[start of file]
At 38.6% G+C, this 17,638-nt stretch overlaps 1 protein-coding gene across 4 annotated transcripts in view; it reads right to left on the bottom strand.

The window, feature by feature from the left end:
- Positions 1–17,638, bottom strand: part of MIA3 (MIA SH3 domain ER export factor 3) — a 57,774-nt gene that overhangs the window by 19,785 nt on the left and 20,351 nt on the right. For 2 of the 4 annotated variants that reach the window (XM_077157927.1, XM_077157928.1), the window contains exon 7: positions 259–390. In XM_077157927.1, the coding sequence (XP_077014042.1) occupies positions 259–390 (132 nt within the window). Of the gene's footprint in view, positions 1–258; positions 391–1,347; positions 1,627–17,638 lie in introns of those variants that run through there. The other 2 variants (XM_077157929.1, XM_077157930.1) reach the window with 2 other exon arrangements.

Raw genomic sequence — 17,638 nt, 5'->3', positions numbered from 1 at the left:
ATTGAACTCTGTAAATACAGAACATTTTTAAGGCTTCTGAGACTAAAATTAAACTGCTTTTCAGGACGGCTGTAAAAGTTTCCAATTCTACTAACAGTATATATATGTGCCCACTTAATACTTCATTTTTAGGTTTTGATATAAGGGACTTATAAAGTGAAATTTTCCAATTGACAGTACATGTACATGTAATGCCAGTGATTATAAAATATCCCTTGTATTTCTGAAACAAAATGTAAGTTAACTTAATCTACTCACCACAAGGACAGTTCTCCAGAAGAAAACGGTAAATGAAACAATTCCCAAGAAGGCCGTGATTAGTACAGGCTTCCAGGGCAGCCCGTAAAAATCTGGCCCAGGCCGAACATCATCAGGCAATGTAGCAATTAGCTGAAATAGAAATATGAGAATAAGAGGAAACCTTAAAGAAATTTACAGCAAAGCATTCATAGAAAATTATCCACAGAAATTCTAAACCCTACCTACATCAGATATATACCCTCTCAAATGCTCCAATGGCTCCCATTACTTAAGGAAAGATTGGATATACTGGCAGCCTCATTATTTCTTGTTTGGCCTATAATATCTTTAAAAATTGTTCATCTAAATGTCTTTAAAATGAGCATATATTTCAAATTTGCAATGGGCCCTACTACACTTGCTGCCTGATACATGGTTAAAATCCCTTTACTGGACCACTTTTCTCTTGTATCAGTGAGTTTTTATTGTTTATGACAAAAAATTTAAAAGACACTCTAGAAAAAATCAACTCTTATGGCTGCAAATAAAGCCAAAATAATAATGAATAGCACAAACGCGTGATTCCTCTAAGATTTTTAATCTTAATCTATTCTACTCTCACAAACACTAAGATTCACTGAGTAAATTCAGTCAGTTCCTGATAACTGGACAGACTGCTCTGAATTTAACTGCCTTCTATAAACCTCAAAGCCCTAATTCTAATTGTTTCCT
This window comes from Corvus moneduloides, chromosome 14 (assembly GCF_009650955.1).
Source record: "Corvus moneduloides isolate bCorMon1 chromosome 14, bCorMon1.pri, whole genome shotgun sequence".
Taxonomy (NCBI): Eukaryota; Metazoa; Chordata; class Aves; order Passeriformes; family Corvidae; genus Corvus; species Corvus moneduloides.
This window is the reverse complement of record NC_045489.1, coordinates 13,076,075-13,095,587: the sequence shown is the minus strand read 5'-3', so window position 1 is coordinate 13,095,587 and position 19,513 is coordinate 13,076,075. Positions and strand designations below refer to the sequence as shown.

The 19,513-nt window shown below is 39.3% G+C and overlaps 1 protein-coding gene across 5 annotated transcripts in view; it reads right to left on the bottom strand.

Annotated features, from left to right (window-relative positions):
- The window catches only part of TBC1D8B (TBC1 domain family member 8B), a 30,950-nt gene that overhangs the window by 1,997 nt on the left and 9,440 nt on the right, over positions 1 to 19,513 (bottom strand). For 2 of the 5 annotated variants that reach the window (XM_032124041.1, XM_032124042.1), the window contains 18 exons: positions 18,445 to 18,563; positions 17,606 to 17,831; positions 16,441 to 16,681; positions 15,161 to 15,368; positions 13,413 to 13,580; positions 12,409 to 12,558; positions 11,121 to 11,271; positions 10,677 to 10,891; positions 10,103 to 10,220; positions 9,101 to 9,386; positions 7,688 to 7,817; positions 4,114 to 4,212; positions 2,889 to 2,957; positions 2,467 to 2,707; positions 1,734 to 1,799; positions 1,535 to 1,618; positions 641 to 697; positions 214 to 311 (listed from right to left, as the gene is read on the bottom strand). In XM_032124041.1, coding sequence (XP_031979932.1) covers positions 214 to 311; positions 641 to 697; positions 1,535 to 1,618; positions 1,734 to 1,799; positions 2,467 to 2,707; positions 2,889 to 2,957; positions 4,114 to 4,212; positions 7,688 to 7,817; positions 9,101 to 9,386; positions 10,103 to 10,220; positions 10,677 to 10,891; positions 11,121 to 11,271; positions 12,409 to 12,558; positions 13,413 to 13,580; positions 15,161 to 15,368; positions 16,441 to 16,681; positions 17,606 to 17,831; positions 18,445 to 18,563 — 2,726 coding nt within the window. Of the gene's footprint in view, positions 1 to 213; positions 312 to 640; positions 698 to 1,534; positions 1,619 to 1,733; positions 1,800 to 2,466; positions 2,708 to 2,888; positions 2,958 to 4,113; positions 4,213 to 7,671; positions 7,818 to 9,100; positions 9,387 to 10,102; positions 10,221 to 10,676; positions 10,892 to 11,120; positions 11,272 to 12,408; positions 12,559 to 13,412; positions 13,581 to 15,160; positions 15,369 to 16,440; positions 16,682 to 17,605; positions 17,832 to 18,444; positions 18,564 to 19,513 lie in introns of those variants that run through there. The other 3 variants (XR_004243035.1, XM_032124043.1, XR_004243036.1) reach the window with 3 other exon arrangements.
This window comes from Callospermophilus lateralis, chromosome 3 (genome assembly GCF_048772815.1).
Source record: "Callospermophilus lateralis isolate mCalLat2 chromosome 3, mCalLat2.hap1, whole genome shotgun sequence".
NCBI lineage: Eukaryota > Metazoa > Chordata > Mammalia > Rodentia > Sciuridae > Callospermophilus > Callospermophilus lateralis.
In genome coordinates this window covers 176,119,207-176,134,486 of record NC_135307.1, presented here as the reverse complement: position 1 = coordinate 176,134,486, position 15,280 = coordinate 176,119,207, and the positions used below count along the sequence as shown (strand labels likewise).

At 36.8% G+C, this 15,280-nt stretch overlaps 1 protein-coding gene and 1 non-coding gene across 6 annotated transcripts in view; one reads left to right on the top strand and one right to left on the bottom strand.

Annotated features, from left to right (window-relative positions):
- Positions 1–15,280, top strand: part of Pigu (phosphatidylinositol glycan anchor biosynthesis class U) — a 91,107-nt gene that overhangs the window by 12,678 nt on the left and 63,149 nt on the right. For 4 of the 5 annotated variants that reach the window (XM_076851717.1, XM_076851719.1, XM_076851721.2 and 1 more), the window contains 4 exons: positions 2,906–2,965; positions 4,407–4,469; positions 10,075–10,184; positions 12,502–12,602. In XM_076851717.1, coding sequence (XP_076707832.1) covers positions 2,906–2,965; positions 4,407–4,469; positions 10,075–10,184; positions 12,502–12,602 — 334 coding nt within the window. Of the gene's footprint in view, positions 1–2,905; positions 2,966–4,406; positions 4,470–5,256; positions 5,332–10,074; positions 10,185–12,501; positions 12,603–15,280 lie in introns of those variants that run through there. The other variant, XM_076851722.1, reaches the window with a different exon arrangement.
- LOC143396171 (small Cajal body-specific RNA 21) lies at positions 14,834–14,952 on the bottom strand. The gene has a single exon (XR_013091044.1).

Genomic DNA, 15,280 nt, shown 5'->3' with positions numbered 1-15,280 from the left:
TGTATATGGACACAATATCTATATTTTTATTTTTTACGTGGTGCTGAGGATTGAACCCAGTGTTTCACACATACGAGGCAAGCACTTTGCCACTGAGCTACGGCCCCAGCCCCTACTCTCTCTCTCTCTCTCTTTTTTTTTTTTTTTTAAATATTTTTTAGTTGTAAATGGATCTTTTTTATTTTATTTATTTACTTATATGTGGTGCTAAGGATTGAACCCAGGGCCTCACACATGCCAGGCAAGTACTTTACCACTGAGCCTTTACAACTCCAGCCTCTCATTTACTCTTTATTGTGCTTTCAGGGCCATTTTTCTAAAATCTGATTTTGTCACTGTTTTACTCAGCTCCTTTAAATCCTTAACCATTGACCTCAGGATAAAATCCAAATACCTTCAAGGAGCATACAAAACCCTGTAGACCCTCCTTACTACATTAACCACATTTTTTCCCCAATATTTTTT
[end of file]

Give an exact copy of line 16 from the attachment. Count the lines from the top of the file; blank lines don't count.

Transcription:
In genome coordinates this window covers 176,119,207-176,134,486 of record NC_135307.1, presented here as the reverse complement: position 1 = coordinate 176,134,486, position 15,280 = coordinate 176,119,207, and the positions used below count along the sequence as shown (strand labels likewise).